Watch this video on intergenerational relationships
Messy Church
Messy Church is an example of an intergenerational expression of church. It is planned for families and people of different ages to worship creatively together. At this time people are running Messy Church with socially distant household groups, or running a group on line; some people are encouraging Messy Church at Home and creative ways to do Messy Church during COVID-19.
Read our Messy Church guidance
Children and Youth Ministry Guidance Zoominar
Following the success of the last Zoominar on children's and youth work during the pandemic, the Presbytery of Lanark is organising another one, which is again open to everyone. This will be held on Wednesday 4 November from 7-9pm.

Lucy Moore, Messy Church founder and team leader, and Tim Frew, CEO of YouthLink Scotland, will join representatives from the Church of Scotland's Covid-19 guidance group to help us understand what is possible in our work with children and young people. 
Whilst the Church has provided detailed guidance in relation to children and youth ministry in Section 7 of the Church's re-opening of church buildings guidance, we are aware that questions and uncertainty remain in Church and community about how to apply this as well as Government restrictions at a detailed local level. We hope this Zoominar will help us navigate the regulations and guidelines of both the Church and Scottish Government.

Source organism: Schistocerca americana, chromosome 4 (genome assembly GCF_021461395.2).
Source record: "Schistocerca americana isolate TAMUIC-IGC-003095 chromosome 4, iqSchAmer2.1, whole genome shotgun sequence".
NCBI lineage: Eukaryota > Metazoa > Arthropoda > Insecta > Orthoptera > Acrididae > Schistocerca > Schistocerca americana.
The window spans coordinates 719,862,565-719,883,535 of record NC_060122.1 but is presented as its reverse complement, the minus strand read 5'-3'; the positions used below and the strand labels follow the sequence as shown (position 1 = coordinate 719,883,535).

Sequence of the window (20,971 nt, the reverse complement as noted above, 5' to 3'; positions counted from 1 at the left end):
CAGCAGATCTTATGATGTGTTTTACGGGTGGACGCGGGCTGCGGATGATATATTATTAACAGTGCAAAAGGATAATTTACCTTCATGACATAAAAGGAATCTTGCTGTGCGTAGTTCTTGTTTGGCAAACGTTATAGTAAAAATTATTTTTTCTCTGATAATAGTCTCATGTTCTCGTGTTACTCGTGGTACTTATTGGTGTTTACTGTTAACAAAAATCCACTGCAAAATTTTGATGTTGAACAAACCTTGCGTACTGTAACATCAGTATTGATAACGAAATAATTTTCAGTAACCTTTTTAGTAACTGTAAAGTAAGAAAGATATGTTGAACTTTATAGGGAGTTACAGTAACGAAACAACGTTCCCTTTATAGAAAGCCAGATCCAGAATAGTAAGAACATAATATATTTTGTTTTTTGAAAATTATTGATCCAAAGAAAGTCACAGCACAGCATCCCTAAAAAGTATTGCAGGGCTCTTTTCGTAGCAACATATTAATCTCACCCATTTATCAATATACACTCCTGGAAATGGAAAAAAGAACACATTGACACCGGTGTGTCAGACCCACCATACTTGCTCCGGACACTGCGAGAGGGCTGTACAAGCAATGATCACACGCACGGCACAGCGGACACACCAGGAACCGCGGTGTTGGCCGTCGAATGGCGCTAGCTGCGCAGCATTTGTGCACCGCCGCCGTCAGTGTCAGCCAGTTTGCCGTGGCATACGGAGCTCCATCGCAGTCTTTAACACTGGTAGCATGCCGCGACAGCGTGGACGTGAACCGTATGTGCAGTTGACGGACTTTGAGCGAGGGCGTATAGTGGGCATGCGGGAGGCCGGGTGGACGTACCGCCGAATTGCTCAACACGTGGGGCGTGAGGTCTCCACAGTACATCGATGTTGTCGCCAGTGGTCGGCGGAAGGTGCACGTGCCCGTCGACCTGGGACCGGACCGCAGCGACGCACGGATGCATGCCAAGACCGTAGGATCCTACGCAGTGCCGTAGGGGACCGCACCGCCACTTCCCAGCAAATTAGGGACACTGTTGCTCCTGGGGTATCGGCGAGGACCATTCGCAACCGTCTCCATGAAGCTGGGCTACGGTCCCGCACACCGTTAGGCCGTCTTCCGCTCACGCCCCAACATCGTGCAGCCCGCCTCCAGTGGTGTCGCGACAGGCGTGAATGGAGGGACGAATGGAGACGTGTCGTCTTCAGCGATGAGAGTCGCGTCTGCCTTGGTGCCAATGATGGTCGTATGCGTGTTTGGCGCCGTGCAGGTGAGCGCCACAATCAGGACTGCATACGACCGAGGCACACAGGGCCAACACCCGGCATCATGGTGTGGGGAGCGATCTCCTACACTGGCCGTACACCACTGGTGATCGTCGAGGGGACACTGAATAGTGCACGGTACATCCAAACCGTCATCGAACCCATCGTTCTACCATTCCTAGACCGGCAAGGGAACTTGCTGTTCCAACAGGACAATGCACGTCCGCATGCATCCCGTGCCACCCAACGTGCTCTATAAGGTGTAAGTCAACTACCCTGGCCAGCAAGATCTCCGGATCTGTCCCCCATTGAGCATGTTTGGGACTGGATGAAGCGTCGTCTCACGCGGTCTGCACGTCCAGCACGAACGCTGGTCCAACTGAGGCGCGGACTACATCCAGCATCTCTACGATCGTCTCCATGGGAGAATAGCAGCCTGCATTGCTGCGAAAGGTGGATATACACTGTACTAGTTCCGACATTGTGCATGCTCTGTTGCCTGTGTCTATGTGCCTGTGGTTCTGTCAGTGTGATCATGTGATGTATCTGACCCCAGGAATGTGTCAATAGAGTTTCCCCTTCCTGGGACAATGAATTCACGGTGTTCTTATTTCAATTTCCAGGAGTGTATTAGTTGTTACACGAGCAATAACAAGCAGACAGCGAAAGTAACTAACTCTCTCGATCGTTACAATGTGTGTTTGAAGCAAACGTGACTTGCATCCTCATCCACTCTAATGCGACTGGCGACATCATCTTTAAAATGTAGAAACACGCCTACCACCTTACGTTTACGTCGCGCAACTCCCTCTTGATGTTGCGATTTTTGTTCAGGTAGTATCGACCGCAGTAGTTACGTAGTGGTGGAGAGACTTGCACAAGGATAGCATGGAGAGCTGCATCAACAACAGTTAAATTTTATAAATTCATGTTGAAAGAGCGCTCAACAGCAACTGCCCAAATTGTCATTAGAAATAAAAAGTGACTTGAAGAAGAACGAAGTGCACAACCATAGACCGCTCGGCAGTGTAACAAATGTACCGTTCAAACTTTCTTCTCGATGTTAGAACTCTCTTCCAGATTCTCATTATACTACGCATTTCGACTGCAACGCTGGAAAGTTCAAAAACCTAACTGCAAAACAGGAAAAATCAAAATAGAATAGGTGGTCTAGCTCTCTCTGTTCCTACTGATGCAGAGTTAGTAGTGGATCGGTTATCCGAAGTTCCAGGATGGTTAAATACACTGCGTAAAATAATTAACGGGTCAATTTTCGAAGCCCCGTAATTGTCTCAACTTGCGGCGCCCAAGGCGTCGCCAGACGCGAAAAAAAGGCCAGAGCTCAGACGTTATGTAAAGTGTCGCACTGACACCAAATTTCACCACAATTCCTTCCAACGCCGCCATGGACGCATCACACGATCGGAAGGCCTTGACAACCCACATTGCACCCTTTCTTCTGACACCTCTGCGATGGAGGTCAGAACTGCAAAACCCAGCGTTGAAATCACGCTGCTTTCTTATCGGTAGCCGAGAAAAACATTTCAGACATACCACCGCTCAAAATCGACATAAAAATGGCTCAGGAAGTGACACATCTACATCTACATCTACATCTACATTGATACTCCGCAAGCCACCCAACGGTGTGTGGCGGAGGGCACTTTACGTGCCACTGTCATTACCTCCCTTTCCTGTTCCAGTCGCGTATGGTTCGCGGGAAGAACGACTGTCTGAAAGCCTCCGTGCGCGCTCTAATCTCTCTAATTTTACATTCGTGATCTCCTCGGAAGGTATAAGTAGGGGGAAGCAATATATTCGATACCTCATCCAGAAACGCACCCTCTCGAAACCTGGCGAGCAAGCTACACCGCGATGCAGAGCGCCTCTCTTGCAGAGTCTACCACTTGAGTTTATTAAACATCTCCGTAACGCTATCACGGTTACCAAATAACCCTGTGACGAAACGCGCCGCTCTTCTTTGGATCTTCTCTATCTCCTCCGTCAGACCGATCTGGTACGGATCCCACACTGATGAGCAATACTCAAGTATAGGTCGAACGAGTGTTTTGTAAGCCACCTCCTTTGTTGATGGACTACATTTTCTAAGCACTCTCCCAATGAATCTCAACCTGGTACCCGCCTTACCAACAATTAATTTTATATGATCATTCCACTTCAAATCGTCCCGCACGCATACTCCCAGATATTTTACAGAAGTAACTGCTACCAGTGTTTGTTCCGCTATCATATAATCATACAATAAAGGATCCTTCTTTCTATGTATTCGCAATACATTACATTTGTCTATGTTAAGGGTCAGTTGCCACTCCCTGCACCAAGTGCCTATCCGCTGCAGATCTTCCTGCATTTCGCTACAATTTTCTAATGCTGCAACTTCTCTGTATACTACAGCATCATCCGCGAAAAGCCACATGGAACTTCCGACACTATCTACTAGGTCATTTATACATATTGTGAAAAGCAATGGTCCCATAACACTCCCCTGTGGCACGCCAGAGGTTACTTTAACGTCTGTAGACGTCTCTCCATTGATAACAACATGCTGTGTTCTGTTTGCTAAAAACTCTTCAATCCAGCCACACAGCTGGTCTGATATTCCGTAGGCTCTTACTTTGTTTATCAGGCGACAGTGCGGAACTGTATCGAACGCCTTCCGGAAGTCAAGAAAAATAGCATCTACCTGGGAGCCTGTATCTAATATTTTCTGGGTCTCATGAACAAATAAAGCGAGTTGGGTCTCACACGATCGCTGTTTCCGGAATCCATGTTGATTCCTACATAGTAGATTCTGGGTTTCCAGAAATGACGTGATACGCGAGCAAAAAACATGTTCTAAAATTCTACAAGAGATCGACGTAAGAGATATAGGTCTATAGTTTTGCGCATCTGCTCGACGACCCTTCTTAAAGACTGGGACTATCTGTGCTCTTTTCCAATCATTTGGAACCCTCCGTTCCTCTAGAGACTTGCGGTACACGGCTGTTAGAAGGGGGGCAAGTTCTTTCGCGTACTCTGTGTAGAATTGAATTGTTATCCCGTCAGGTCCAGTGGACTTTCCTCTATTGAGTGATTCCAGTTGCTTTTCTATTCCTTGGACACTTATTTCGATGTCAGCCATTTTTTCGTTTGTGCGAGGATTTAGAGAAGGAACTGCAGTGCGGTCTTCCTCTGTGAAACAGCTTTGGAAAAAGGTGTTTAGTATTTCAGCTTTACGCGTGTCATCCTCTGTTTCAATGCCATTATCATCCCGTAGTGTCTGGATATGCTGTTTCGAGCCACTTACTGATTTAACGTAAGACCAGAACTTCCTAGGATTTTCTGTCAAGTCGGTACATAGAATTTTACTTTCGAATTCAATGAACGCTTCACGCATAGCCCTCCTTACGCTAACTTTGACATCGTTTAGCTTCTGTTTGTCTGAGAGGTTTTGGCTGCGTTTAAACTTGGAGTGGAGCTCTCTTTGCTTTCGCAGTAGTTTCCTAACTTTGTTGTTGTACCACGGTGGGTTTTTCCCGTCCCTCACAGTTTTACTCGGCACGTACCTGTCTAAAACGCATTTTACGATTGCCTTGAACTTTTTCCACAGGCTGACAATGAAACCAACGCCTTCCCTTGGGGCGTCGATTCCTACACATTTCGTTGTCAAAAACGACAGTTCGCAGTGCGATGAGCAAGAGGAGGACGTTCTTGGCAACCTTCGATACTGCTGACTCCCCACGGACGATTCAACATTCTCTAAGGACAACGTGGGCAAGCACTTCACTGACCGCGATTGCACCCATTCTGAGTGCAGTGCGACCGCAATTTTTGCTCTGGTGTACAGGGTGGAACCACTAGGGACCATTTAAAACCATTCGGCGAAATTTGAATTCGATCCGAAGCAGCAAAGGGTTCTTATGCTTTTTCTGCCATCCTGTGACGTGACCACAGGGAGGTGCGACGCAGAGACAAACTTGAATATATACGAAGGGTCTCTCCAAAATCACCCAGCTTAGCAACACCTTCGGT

Request Zoom link
'Now You're Talking' Conversations
We are offering two opportunities to explore and share ideas on developing our children and youth ministry. These will take place from 8-9pm:
  • Thursday 12 November - Beyond Lockdown - What has changed? What do we need to consider as we move forward?
  • Monday 23 November - Advent and Christmas - planning and ideas for what will be a rather different festive season
Join us with your ideas and questions.
Request joining instructions
Intergenerational Church webinar
This online webinar will explore how churches can become life-giving and faith-shaping for everyone in our communities. Darren Philip from Livingston United Church will contribute to the sessions and there will be an opportunity to share stories and explore ways to reshape our church life and worship as we explore  four key questions:
  • Where are we and how did we get here?
  • What could being an intergenerational church community look like?
  • How do we get there?
  • What might this mean for our different local contexts?
This event will be relevant for anyone involved in leadership in congregations; those in the recognised ministries, elders, children/youth ministry volunteers and paid workers.
Register here
Paid Worker Conversations
This month, our series of conversations for paid children, youth and family workers aim to help us navigate the changes we are facing as a result of the COVID-19 pandemic in relation to intergenerational worship.

Each online conversation begins at 2pm on a Friday and lasts between one hour and 90 minutes. Please join us whenever you are able.

We'll be talking about:
  • Participation in worship on Friday 6 November
  • Songs/music and spiritual styles on Friday 13 November
  • Learning from the early Church on Friday 20 November
Request joining instructions
Paid Worker Book Club
This month, our book club sees us delving into Margaret Prichard Houston's new book 'Beyond the Children's Corner: Creating a Culture of Welcome for All Ages' and we are delighted that we will be joined by the author.

Please join us on Friday 27 November at 2pm.
Request joining instructions
Join our Now You're Talking Facebook Group to be kept up to date with resources, ideas and other support.
Join the group